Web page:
Erin’s Travel Tips for Shanghai

Shanghai

Overview:

Shanghai is a financial hub in Asia and widely considered to be China’s most European city, with its distinctive, futuristic architecture, historical French Concession neighborhood, and myriad of high-end fashion houses with elaborate, glittering window displays beckoning well-heeled tourists and locals alike.

If you plan on travelling to China, make sure to obtain a tourist visa, as this is required for stays that extend past 48 hours.

Shanghai holds an important place in the international financial market, and is home to the Shanghai World Financial Center (SWFC) in the Pudong District.  Rising to a height of 492 meters, the SWFC is the world’s tallest mixed-use urban development center.

View from the observation deck on the 97th floor of the SWFC

View from the observation deck on the 97th floor of the SWFC

 Business Etiquette

1)   When meeting business partners, acknowledge seniority for introductions, seating arrangements and general interactions.

2)   When exchanging business cards, present your card so that it is facing your recipient.  When accepting a business card, take the card with both hands and take a few moments to read the card carefully.  Do not fold or write on business cards.

3)   Respect the concept of “saving face” – avoid insulting, criticizing, or drawing negative attention to someone in front of others

Don’t Miss:

1)   The Bund: stroll along the river and enjoy the sight of barge “rush hour”.  Across the river, gaze at the massive high-rises in the Pudong District.  Right off The Bund on East Nanjing Road, you’ll find the Fairmont Peace Hotel.  This is a historic landmark that was constructed between 1926 and 1929, and now contains an updated art-deco lobby, jazz club, upscale café and tea room.

View of along the Bund, looking towards the Pudong District across the river.

View across the Bund, looking towards the Pudong District across the river.

2)   Old Town: to feel as if you have transported back in time, visit Shanghai’s Old Town (known as Nánshi) where you’ll find traditional architecture, a bazaar with numerous shopping stalls and the Yù Yuán Gardens, which was the former residence of Ming-dynasty officials and is now available to tour.

3)   French Concession: two distinct shopping areas are contained within the Shanghainese neighborhood known as the French Concession – Xintiandi and Tianzifang.  Xintiandi houses dozens of upscale shops and boutiques, restaurants and nightspots, and is partitioned into two sections.  The south block holds an indoor mall with fine-dining and shopping options, while the north block has more of an outdoor market feel, with boutiques and numerous restaurants offering a wide assortment of cuisines.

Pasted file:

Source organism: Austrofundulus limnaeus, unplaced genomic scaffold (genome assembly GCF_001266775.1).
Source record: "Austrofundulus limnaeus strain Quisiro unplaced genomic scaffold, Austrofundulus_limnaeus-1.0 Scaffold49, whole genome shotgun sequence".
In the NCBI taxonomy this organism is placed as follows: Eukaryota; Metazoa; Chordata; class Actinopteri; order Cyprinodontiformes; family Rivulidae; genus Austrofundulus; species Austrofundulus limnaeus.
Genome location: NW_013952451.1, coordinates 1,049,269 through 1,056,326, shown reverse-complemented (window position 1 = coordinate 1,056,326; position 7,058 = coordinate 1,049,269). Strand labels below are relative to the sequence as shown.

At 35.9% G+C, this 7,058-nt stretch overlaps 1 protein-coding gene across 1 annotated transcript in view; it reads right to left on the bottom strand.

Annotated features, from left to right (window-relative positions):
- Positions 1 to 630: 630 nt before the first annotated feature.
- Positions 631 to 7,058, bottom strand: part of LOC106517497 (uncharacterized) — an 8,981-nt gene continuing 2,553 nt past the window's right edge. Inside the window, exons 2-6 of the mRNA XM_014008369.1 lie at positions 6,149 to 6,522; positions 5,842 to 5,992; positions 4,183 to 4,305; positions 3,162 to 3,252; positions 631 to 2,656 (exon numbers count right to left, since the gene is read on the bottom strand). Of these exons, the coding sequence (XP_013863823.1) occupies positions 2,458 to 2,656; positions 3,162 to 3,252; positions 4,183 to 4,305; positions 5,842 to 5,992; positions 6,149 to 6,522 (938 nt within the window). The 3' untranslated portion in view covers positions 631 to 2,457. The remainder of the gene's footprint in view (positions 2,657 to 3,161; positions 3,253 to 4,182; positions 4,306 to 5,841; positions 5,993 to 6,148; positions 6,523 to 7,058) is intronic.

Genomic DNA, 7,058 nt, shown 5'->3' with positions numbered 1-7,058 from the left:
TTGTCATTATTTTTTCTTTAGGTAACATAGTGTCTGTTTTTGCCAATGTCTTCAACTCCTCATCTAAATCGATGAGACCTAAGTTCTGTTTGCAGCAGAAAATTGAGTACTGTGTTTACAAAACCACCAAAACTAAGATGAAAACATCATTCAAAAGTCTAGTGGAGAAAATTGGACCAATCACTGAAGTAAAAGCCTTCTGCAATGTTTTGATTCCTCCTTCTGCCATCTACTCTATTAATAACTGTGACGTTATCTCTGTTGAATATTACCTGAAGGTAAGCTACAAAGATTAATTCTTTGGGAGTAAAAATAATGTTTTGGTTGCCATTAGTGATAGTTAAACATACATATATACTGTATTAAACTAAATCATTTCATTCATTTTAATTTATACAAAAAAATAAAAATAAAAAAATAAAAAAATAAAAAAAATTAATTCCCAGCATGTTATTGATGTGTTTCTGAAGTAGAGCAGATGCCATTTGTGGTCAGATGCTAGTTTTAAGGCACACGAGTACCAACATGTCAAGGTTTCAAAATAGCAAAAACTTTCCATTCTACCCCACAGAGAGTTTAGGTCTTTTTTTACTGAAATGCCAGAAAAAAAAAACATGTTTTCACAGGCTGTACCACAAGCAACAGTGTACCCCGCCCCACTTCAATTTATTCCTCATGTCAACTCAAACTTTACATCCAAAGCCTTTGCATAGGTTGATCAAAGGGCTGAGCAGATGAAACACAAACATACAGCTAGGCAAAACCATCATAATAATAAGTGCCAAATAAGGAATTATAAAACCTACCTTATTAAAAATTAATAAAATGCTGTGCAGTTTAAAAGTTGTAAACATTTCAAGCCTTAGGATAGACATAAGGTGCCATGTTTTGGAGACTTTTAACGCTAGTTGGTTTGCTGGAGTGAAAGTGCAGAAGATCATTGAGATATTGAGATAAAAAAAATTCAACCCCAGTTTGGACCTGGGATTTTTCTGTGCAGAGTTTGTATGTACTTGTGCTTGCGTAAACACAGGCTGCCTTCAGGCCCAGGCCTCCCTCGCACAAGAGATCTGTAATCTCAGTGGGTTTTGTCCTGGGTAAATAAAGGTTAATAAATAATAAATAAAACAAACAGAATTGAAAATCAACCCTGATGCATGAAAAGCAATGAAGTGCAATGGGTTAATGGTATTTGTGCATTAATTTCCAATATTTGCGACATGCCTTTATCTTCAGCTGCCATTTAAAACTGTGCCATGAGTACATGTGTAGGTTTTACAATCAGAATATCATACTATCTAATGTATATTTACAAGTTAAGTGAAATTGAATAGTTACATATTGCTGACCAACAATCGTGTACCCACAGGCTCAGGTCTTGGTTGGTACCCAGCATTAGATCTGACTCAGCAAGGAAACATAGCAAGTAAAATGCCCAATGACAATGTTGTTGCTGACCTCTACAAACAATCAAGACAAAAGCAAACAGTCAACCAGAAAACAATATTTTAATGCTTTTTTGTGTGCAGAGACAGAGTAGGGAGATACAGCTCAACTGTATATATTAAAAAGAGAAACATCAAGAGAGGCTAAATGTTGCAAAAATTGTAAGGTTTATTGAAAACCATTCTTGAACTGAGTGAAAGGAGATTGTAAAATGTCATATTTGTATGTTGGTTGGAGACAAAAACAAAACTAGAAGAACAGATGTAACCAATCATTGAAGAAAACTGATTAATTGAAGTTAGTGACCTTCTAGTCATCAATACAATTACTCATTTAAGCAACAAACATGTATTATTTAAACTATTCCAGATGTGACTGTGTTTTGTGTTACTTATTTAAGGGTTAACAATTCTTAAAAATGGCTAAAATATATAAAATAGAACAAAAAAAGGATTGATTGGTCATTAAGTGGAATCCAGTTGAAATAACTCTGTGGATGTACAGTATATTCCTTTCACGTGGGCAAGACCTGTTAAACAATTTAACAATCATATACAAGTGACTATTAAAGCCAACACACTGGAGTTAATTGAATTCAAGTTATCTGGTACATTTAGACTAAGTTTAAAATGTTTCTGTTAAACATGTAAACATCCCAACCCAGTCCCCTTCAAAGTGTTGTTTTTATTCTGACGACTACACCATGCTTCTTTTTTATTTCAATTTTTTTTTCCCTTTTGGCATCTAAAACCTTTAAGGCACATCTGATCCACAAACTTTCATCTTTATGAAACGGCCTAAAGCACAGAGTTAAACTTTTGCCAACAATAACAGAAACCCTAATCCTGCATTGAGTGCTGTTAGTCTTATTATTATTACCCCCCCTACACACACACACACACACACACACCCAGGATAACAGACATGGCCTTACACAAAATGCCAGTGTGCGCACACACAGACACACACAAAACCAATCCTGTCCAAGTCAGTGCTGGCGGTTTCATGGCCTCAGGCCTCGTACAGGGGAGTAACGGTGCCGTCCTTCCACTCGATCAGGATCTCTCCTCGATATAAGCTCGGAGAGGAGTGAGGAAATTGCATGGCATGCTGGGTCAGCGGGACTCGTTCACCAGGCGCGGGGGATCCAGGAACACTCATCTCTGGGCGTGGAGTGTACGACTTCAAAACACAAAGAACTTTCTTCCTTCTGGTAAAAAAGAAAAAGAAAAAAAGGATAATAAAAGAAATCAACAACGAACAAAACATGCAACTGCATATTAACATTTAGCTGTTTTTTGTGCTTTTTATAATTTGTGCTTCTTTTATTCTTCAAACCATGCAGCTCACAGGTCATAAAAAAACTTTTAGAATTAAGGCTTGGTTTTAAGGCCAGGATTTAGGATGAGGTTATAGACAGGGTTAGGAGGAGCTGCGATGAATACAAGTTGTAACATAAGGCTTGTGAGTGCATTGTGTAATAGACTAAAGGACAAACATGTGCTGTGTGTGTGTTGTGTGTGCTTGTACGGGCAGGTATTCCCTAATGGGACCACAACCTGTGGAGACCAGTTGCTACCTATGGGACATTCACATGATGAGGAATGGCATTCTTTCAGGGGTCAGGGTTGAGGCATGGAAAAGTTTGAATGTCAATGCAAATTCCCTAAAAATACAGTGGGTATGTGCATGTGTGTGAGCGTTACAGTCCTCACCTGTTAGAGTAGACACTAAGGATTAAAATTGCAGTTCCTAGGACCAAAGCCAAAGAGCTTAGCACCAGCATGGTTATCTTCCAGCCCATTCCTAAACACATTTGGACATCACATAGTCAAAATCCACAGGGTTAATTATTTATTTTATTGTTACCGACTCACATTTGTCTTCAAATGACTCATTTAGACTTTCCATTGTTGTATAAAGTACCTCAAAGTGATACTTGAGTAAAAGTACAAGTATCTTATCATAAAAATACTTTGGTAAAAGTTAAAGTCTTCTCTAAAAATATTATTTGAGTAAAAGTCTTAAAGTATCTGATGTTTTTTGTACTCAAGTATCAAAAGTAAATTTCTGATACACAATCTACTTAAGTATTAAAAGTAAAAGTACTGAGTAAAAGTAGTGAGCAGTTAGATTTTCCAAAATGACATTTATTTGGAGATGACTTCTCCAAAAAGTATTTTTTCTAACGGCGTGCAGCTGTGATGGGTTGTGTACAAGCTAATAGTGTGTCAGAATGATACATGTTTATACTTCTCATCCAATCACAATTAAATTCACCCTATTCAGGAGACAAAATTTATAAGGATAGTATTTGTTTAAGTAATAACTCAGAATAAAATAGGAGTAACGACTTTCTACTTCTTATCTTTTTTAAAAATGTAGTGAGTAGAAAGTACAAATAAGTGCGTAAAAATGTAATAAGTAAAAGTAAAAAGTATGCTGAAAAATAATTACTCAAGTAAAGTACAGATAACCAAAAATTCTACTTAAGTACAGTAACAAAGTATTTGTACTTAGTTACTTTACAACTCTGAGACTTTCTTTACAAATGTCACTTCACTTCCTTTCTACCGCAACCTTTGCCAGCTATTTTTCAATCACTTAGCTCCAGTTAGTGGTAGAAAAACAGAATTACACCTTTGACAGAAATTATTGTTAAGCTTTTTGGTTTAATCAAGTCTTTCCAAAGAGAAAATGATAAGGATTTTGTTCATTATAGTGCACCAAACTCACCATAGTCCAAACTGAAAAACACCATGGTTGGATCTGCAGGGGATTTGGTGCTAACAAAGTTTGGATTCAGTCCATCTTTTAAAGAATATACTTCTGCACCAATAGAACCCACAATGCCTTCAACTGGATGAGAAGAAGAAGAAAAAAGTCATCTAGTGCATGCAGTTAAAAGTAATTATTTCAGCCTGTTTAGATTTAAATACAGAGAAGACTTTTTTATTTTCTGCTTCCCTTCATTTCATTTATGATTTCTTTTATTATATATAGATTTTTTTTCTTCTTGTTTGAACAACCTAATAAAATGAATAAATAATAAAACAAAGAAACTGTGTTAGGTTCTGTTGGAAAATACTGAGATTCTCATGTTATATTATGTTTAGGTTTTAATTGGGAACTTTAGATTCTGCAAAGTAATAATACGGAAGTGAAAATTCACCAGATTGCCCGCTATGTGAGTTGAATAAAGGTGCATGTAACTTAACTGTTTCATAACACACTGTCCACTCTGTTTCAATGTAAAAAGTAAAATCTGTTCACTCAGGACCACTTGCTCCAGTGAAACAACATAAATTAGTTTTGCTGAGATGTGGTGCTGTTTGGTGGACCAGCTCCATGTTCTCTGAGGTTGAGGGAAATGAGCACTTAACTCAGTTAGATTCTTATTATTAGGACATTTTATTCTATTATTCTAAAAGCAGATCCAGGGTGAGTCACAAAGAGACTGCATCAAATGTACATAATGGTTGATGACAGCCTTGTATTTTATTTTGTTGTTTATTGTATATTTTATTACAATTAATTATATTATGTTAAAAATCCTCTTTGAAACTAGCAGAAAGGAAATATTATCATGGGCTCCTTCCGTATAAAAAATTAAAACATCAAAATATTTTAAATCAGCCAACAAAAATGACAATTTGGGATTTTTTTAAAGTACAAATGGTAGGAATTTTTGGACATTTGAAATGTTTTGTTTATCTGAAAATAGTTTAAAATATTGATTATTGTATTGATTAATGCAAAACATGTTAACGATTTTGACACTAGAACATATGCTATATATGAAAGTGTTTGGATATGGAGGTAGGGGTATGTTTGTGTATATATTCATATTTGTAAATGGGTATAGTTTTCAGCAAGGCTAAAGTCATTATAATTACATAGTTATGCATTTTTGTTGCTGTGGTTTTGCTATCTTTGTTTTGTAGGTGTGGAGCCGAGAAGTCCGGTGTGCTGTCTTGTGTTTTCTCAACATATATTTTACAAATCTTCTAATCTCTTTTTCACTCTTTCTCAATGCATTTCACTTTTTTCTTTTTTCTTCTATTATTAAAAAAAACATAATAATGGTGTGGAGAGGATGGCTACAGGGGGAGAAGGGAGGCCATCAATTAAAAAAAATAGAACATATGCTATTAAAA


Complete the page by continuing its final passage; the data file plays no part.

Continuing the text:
Another shopping district, Tianzifang, has less of a 5th Avenue in NYC feel and more of an artsy, old-Shanghai feel.  There are dozens of trendy boutiques, tourist shops, cafes and local fashion houses to explore along the traditional alleyways.  I recommend stopping here to find your souvenirs and fun gifts for friends and family at home.

4)   Temples: two interesting temples to visit are the Jing’an Temple and the Jade Buddha Temple, both located in the Jing’an district.  The Jade Buddha Temple is an active place of worship for Buddhists, and has a number of gold, jade and marble Buddha statues, with colorful flags, lanterns and candles adorning them.

Inside the Jade Buddha Temple

Inside the Jade Buddha Temple

Foods to Try:

1)   Noodles: with a multitude of small noodle shops throughout the city, you are sure to find something to appeal to your palate.  I found the udon at Kung Fu Noodles to be the perfect lunch on a cold winter day!

Udon noodles from Kung Fu Noodles, located in the French Concession

Udon noodles from Kung Fu Noodles, located in the French Concession

2) Dumplings: they come filled with many different ingeredients, but a Shanghainese specialty is the “little steamer buns” and the “scallion -and sesame-seed-coated dumplings”.

3) Hotpot:  commonly served in the winter, hotpot offers sizzling broth to dip vegetables and meat into, finishing them with a variety of sauces.

Shanghainese Cuisine: for Westerners unaccustomed to generous amounts of oils and spices in their food, it is advised to ask for an English menu and sample the various dishes in small quantities, to learn which dishes appeal most to your taste buds and dietary preferences

Shanghainese Cuisine: for Westerners unaccustomed to generous amounts of oils and spices in their food, it is advised to ask for an English menu and sample the various dishes in small quantities, to learn which dishes appeal most to your taste buds and dietary preferences

What about you? What are your go to food items when traveling through China? Share your tips below.

~Erin Kellaway, External Programs Manager

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